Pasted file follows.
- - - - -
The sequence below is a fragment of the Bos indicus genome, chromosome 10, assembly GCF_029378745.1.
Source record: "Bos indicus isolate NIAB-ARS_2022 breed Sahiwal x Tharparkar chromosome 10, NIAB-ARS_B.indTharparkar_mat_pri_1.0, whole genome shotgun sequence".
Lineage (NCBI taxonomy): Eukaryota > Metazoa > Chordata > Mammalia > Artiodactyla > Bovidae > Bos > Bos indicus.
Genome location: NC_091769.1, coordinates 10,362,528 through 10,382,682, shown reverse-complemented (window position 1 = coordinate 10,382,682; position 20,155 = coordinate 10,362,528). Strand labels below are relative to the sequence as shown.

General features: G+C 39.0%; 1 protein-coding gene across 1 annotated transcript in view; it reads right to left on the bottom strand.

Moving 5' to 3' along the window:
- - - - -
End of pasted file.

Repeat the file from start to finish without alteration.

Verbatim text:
The sequence below is a fragment of the Bos indicus genome, chromosome 10, assembly GCF_029378745.1.
Source record: "Bos indicus isolate NIAB-ARS_2022 breed Sahiwal x Tharparkar chromosome 10, NIAB-ARS_B.indTharparkar_mat_pri_1.0, whole genome shotgun sequence".
Lineage (NCBI taxonomy): Eukaryota > Metazoa > Chordata > Mammalia > Artiodactyla > Bovidae > Bos > Bos indicus.
Genome location: NC_091769.1, coordinates 10,362,528 through 10,382,682, shown reverse-complemented (window position 1 = coordinate 10,382,682; position 20,155 = coordinate 10,362,528). Strand labels below are relative to the sequence as shown.

General features: G+C 39.0%; 1 protein-coding gene across 1 annotated transcript in view; it reads right to left on the bottom strand.

Moving 5' to 3' along the window: